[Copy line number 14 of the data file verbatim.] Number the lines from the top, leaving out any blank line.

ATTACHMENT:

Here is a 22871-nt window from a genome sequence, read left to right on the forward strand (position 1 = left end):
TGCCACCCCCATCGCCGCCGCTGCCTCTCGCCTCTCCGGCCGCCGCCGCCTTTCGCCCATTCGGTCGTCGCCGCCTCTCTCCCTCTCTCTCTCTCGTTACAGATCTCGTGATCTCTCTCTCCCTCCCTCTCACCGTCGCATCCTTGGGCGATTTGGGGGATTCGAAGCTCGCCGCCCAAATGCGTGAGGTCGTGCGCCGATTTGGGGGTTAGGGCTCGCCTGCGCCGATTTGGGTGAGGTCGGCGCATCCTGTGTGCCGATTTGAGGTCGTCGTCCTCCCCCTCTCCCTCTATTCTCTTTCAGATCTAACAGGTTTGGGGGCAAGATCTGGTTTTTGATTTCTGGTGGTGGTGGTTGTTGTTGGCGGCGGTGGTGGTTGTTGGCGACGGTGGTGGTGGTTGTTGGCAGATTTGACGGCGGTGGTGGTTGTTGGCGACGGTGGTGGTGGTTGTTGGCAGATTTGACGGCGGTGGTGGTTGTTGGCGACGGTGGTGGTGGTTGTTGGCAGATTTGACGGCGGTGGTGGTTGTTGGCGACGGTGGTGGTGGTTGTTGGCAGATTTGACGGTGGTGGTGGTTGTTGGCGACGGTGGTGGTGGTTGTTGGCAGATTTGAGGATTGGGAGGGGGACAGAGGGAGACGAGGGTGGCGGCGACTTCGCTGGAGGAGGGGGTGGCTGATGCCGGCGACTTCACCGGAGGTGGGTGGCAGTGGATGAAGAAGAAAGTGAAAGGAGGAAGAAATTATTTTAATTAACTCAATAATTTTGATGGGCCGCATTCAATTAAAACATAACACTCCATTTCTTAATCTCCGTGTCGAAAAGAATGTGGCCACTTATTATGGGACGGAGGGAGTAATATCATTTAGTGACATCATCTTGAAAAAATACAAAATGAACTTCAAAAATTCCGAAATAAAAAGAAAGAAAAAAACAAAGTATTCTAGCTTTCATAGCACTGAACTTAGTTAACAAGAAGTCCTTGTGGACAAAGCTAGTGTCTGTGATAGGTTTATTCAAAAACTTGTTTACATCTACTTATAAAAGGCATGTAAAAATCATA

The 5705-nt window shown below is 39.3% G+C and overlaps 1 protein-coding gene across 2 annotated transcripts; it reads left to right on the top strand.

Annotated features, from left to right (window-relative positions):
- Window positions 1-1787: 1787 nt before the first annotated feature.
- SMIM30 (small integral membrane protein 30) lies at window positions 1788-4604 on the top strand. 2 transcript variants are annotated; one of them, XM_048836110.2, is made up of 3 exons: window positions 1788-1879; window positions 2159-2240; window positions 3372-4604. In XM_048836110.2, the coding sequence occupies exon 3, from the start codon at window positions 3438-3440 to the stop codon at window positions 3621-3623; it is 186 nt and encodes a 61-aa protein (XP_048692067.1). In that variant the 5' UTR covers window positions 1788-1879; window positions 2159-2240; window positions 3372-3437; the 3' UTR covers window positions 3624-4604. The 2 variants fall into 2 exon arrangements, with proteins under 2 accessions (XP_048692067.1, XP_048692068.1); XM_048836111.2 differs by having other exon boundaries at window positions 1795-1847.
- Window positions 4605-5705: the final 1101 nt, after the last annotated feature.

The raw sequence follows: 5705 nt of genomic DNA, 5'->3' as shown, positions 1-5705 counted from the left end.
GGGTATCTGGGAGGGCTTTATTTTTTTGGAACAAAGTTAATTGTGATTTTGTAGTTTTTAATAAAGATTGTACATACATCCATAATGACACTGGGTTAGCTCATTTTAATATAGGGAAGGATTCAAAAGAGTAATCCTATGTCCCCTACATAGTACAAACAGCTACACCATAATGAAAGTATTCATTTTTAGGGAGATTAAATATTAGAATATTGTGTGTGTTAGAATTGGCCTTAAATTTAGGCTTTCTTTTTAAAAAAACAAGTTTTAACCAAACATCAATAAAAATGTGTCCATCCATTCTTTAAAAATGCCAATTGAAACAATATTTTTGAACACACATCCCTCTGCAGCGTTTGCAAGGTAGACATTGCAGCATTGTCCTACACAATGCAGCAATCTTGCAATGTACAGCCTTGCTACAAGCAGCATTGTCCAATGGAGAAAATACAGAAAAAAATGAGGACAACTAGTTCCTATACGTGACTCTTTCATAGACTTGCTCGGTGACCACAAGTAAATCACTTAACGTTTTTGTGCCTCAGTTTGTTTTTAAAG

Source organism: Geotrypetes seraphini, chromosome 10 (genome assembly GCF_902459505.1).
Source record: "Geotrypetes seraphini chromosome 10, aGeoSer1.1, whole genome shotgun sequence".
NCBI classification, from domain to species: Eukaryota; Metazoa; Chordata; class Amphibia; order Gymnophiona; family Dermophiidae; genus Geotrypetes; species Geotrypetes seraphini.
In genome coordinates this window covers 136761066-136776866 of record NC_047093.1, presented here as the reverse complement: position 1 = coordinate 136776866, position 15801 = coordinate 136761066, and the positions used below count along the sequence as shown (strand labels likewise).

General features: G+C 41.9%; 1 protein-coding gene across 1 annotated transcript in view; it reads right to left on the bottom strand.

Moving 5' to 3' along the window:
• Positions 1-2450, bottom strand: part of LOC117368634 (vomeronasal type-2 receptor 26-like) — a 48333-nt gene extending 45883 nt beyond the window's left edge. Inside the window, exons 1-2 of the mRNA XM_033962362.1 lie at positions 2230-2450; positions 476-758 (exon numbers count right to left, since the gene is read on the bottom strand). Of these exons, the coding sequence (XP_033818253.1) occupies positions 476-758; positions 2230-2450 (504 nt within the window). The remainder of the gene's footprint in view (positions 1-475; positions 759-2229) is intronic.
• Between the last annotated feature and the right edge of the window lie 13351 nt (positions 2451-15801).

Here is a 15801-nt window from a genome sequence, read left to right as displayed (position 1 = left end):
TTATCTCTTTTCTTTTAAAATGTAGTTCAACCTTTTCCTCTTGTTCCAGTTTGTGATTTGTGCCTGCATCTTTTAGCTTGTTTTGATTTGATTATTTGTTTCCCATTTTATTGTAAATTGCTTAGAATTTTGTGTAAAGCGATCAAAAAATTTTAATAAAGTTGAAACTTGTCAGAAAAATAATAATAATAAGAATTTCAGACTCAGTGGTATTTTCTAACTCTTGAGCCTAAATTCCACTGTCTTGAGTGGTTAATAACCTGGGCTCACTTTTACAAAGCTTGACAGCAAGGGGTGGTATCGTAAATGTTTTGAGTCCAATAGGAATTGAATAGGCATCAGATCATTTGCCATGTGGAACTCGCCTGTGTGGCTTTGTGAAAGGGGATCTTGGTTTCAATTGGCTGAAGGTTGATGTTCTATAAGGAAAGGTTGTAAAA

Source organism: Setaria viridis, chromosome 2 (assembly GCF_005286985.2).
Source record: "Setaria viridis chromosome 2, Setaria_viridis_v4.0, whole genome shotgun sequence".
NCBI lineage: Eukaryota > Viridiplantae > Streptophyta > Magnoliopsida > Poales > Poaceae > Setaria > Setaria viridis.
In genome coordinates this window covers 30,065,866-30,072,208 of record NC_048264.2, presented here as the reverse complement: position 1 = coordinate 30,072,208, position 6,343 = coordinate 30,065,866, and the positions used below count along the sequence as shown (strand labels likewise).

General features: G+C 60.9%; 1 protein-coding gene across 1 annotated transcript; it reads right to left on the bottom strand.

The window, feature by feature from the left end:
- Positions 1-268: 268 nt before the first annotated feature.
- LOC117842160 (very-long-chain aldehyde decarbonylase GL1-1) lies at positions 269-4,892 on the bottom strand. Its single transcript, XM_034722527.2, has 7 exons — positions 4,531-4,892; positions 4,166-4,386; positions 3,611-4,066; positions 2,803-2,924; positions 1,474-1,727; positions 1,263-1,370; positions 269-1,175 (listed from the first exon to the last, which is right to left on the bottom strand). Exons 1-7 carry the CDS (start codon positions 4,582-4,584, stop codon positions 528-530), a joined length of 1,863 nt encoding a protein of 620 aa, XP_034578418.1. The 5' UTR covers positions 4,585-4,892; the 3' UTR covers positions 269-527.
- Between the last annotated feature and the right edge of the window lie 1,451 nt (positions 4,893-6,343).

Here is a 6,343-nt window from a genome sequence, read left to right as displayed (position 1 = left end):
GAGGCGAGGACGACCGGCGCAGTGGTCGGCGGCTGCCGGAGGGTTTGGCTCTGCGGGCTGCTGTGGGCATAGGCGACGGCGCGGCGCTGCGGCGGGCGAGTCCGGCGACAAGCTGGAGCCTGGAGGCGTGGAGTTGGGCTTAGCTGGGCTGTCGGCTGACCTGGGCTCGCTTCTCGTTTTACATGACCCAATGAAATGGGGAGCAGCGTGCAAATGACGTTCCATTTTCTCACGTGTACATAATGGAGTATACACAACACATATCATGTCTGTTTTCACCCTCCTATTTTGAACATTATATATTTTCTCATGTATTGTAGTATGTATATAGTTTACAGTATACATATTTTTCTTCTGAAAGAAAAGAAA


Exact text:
General features: G+C 41.9%; 1 protein-coding gene across 1 annotated transcript in view; it reads right to left on the bottom strand.